Cortex is the AI-based hub the extends the next-generation continuous security operations platform into the cloud. Cortex is focused on the endpoint, ML/AI, and orchestration/automation applications in Palo Alto Network’s platform. This includes the Hub for native and 3rd party applications, the Data Lake (formerly Logging Service), XDR (EPP, EDR, NTA, UBA), and XSOAR (formerly Demisto).

The news that Demisto’s name was changing was not very well received at the conference. At first mention at the event, the new name was going to be Cortex SOAR. Roughly 5% of the audience liked that name and I might be generous on that. Probably, the big reason for it now being changed to XSOAR instead of just SOAR. The Demisto name will surely be missed.

Palo Alto Networks made a thought-provoking statement about current SIEM technologies and what most customers do with their SIEMs. In a typical SIEM deployment, customers only being able to ingest data. With their evolution of the SIEM, they are able to not only ingest that data but also digest that data into actionable automated responses alleviating the pain and time with manual intervention. This is a huge win for us and our customers since we are always talking heavily about Integration, Automation, and Orchestration. The IAO trifecta if you will. Two of the biggest changes to Cortex and the Data Lake is the 3rd party (Cisco, Checkpoint, Fortinet, and others) FW support for logs and alerts. They’ve also created a new open REST API that can provide integrated alerts/analytics for anything reporting to the new API. Cortex XSOAR will have prebuilt playbooks to take advantage of their new API.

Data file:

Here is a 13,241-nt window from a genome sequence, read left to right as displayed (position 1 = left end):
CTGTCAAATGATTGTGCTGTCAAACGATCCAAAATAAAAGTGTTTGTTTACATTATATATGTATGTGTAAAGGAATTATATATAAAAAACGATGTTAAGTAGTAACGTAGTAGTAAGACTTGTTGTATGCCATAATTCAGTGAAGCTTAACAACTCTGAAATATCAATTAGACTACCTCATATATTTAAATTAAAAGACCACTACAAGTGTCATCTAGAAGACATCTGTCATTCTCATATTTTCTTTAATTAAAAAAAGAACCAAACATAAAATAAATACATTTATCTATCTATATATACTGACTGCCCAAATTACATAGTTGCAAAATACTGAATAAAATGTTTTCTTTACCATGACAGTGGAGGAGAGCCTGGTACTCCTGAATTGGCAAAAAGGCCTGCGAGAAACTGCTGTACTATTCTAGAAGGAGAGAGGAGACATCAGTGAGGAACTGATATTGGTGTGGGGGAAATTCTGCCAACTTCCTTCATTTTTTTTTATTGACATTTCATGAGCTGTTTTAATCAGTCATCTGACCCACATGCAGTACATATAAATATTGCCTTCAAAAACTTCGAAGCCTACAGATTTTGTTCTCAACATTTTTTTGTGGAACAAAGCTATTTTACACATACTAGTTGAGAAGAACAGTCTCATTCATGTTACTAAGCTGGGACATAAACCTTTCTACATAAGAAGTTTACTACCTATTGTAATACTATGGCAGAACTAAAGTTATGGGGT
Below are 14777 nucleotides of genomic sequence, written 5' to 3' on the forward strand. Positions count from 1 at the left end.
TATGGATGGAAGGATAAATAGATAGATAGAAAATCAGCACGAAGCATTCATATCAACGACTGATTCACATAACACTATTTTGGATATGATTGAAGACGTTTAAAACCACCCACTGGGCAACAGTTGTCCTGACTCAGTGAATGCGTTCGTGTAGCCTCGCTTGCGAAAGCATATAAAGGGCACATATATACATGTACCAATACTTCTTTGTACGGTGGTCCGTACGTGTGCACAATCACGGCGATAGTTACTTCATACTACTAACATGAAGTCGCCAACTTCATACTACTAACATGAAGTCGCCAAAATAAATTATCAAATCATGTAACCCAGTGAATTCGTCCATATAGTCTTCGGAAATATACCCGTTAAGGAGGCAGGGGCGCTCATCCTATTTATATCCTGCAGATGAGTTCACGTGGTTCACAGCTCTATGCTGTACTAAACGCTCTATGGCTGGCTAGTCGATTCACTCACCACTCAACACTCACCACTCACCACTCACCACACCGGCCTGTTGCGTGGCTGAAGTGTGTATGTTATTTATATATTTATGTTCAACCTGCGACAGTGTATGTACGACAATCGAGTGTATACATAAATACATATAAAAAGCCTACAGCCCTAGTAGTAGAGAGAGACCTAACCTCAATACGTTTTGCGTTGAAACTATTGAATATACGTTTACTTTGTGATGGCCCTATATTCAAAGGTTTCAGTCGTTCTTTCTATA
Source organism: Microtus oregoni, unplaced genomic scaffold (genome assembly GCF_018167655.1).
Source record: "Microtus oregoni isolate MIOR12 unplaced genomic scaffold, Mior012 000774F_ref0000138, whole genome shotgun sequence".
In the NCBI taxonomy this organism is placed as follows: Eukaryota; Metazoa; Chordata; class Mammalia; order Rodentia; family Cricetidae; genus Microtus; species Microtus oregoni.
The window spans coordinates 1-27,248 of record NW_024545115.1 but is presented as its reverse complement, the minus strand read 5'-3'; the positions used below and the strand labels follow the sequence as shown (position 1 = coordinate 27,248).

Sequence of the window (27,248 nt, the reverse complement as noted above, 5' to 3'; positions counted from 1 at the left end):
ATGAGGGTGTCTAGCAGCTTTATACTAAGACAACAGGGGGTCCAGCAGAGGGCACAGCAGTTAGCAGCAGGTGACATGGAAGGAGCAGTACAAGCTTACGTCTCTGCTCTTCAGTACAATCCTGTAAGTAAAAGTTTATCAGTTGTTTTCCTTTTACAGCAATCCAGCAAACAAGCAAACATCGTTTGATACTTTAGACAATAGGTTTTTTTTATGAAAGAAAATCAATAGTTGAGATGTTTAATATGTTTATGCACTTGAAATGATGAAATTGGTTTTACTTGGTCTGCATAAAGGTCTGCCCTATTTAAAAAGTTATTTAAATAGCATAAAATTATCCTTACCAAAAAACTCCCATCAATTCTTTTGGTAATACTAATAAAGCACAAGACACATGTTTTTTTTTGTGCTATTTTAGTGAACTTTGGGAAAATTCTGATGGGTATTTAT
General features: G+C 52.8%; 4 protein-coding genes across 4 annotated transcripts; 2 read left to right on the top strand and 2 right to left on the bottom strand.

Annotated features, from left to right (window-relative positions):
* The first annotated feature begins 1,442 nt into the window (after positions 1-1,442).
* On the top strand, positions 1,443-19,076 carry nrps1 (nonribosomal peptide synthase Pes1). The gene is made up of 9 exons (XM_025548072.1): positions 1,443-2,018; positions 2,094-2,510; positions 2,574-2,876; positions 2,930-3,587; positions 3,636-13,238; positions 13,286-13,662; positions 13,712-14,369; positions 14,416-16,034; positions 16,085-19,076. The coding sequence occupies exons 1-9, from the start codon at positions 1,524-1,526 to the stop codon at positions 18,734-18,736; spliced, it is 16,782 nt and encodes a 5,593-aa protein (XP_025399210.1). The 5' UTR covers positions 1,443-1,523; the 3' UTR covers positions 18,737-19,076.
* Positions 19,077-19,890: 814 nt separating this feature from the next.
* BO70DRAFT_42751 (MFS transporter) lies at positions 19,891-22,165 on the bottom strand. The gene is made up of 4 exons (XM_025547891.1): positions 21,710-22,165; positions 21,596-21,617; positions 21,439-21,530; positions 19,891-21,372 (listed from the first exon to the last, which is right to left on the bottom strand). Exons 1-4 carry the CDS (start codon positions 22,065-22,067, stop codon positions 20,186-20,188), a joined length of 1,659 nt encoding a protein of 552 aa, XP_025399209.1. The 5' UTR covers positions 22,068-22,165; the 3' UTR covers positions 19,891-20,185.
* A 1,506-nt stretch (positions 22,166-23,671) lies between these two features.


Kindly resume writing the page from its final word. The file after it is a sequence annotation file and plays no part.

Moving on to the XDR product and platform, comes a much-needed change with the introduction of XDR 2.0. This was probably my favorite update at the event. Before SE Summit, there were 3 separate Cortex apps (1 for Traps and 2 for XDR) located in the Cortex Hub. Now they are all under the same wheelhouse and single pane of glass console. XDR is now broken out into two subscription-based categories, XDR Prevent (Traps) and XDR Pro. These are 2 subscription levels that include EPP functionality with XDR Prevent and EDR, NTA, and UBA functionality with XDR Pro. This was something that was desperately needed, and Palo Alto Networks delivered on it.

Prisma has already had a ton of changes added over the last year. Prisma being their unified multi-cloud offering including a lot of their recent acquisitions to provide a well-rounded cloud offering to those customers looking for SAAS, Serverless, Container, and multi-cloud protection.

The biggest thing to happen to Prisma is also the breakout of subscription-based. It is not an all or nothing situation. Customers will be able to choose a workload type based on the application.

 

The two offerings for Prisma that will be both be sold as per host subscriptions:

  • Prisma Public Cloud Compute – SaaS offering (comprised of PureSec, Twistlock, Aporato, Redlock, Evident)
  • Prisma Cloud Enterprise – On-Prem offering (comprised of PureSec, Twistlock, Aporato)

 

Wrapup

SE Summit 2020 was a big success this year. The number one network security company in the world is still moving in the right direction and moving there fast. I’m always wary when a security product gets acquired because what is that security product going to look like, is it going to be implemented correctly in its new product family line, or was it acquired to destroy competition. I’ve never had to worry about what Palo Alto Networks has done with their acquisitions because their main goal is to make their platform better. That’s exactly what they’ve done and continue to do. Without their recent acquisitions (last 18-20 months) into Serverless, Container, Multi-Cloud, UBA, SOAR and IoT security, they wouldn’t be where they are at currently. Currently, they are poised to not only keep that number one position but grow that lead even larger.